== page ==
Behringer's XENYX line of mixing boards is an extensive list, with certain models running into the realm of professional studio quality, with a matching price tag. But, as Behringer's slogan suggests ("We Hear You"), they did not forgot about the little guys. The XENYX line has a plethora of mixing boards designed specifically to cater to the needs of consumers looking for total sound control over their casual musical production, small podcast studio, and ballroom multi-microphone PA system.
The two XENYX mixers that caught my eye are the X1204USB and the 1202FX. These mixers sit in a comfortable middleground between casual and professional, providing and often exceeding the expectations of audio producers coming from both ends of the spectrum.
The X1204USB is, as it looks, marketed toward a more professional audience, as it includes level-control sliders for each audio channel, a trait typical to professional studio mixing boards. The 1202FX does not include sliders, but it does have level-control knobs that serve the same purpose in every way... but they just don't look as serious and professional.
Though the X1204USB is more expensive and marketed toward a more professional audience... Behringer somehow found it reasonable to include four extra inputs on the 1202FX. Strange. With that said, the X1204USB provides a very many more output capabilities, from 2-way USB communication with computers, to XLR outputs for stereo monitors, to the expected 1/4" outputs. The 1202FX does not have a USB output, but Behringer more than makes up for this lack with their own 1/4" to USB converter cable, which works absolutely perfectly (though it comes at an extra price of $20).
Another interesting lack in the more expensive model is that the X1204USB seems to have much, much fewer internal FX capabilities than the cheaper 1202FX. I don't understand this design choice whatsoever, but maybe someone who values FX potential less than me may find the lack insignificant for their needs.
It does its job as a mixing board exactly as one would reasonably expect. It takes in the signal of your many instruments/microphones and routes them through a single output to your speakers or computer for recording. It does all of this with little to no interference noise. But if it wasn't able to do this, it wouldn't be much of a mixing board... it would just be a paperweight.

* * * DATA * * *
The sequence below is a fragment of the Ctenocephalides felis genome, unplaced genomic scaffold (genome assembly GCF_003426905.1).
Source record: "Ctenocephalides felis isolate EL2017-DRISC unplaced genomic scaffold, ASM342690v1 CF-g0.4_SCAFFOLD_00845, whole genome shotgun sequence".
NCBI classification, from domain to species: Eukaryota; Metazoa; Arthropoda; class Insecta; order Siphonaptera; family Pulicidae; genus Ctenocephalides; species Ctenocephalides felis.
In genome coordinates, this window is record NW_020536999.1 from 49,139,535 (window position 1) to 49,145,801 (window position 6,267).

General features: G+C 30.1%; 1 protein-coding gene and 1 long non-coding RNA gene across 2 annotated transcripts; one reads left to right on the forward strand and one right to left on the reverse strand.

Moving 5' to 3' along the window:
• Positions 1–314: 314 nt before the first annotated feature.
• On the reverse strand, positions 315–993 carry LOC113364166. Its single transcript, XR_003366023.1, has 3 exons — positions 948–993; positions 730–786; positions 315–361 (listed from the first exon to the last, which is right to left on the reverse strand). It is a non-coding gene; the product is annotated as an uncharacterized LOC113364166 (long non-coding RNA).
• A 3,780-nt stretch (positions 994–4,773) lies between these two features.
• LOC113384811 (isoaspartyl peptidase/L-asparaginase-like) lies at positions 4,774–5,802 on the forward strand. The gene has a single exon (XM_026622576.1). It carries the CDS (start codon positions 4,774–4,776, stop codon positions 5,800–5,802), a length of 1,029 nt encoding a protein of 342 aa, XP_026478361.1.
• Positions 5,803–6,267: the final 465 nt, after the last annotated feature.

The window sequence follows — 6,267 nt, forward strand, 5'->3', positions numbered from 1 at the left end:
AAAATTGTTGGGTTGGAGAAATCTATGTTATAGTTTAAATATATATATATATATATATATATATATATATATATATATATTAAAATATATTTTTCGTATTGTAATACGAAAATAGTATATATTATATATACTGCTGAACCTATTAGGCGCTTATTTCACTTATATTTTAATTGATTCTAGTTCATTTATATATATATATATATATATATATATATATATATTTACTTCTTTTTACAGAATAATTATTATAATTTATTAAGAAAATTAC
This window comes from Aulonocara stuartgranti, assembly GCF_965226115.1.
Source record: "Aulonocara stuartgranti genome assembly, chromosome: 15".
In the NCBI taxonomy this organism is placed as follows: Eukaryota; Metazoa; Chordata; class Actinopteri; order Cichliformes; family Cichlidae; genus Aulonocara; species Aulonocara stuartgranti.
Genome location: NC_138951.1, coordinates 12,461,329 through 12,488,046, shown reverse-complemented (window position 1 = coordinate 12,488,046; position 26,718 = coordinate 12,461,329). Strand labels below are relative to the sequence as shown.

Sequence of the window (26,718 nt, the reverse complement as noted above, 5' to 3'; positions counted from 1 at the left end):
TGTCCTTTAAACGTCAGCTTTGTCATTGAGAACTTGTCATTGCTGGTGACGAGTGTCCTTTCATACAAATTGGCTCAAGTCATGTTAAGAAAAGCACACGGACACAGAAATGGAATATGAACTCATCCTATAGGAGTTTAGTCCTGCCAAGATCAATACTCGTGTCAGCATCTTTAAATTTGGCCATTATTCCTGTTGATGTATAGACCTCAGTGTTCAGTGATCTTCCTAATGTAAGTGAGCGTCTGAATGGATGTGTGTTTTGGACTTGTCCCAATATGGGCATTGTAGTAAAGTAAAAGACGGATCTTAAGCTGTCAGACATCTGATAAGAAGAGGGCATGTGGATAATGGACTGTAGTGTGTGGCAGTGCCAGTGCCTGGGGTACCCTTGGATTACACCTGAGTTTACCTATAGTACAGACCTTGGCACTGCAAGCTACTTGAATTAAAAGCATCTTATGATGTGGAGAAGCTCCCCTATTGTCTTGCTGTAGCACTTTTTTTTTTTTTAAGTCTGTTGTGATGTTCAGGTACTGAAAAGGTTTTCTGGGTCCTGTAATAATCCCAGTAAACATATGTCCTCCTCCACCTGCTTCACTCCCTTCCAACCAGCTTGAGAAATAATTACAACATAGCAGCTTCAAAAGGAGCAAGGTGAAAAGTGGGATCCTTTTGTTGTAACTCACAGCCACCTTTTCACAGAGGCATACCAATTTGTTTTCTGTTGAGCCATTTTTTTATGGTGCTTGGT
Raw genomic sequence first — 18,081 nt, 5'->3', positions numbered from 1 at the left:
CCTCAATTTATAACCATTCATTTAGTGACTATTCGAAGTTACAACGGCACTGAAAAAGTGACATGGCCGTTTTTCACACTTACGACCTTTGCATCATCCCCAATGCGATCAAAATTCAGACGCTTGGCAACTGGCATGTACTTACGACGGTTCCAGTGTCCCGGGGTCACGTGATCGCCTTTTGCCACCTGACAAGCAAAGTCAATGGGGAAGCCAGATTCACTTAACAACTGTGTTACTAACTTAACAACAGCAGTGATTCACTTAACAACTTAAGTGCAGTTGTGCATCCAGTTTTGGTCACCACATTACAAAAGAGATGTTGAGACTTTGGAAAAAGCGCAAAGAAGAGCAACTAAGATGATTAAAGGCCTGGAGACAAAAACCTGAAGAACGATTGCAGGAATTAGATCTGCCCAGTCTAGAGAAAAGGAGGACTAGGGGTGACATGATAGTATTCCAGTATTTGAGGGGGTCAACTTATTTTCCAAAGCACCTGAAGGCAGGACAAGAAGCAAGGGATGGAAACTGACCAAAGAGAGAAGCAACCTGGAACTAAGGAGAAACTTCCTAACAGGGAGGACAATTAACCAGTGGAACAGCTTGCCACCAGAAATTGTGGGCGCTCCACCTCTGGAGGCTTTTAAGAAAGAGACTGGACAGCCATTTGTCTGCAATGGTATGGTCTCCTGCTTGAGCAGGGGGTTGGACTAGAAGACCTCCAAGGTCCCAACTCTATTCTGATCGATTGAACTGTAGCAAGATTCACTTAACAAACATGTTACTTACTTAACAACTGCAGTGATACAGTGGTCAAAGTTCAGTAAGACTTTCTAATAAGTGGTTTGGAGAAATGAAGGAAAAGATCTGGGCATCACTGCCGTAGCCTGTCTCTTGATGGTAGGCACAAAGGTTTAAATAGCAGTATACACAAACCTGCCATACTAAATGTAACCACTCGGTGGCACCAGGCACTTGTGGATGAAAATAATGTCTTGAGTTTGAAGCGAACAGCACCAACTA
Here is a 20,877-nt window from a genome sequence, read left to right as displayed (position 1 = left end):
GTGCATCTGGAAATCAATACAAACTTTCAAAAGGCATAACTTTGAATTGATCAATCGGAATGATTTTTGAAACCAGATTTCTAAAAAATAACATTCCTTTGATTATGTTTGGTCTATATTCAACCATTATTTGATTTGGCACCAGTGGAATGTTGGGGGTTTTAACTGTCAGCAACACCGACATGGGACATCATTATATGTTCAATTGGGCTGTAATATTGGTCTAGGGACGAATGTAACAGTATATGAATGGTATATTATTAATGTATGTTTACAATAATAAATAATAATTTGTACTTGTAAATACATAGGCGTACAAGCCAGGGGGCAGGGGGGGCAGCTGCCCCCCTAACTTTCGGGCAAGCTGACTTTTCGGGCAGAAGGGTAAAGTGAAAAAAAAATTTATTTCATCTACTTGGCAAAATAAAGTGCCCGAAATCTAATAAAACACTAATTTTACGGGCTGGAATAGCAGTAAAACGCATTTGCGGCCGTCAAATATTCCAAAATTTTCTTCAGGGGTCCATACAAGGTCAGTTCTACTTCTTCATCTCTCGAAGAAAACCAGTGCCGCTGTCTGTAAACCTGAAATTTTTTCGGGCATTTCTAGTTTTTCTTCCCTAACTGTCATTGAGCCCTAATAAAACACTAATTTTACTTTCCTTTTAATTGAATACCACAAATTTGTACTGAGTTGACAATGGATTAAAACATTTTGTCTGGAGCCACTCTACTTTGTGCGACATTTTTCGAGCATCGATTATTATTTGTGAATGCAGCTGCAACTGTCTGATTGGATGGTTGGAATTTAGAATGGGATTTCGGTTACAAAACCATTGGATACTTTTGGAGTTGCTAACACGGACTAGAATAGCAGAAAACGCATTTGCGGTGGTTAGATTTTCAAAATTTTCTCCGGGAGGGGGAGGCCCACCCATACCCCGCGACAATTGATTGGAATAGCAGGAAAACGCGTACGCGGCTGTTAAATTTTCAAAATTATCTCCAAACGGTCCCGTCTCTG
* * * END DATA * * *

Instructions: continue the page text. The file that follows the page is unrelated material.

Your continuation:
In terms of the internal FX processor, the addition of this capability is very welcomed. The effects within are great, but leave a little to be desired. They sound great when applied to each input signal, but are not as tweakable as I would have liked. The way I look at it, Behringer did not need to add this fun capability to their mixers, but they did anyway, and I'm going to give them kudos for the courtesy.
User Interface/Hardware: 8/10
The layout of the XENYX mixer line is top-notch. Almost everything about these mixers seems to be thoughtfully placed. The knobs, buttons, sliders, and switches are all extremely sturdy and reliable. The zero-dents on the knobs are deep enough to stop a turn once they reach a null setting, and they turn smoothly all the way through. All of the input and output jacks are perfectly placed and sturdy as can be, producing no cross-over noise between cables and working beautifully.
I can point out two problems with the 1202FX design:
One: There is no on/off switch located anywhere on the board. I have absolutely no idea what might have motivated this design decision, but it is severely disappointing. It is easily repaired by the purchase of an on/off outlet switch, allowing the user to power down the mixer without unplugging the machine each and every time they are finished using it.
Two: The bottom of this mixer gets really, REALLY hot with use, as the ventilation area on the bottom of the metal chassis sits flush with the surface on which it is sitting, allowing the exhaust heat no mode of escape. I worried about this issue causing internal damage to the machine, but after purchasing an elevated mesh-metal stand for the mixer, the heat seems to ventilate out properly.
I think I prefer the 1202FX, considering its extra inputs and longer list of FX possibilities, but the lack of an on/off switch is painfully unintuitive and difficult to manage. Every problem encountered with the 1202FX is easily mitigated with external parts, but these parts come at a cost.
With that said, once these external parts are purchased, the 1202FX still comes at a cheaper price than the X1204USB, and provides more modulation capabilities and input jacks all the while.
The choice was easy for me... but if you love the feel of sliders enough, I think you could convince me of you reasoning for purchasing the X1204USB.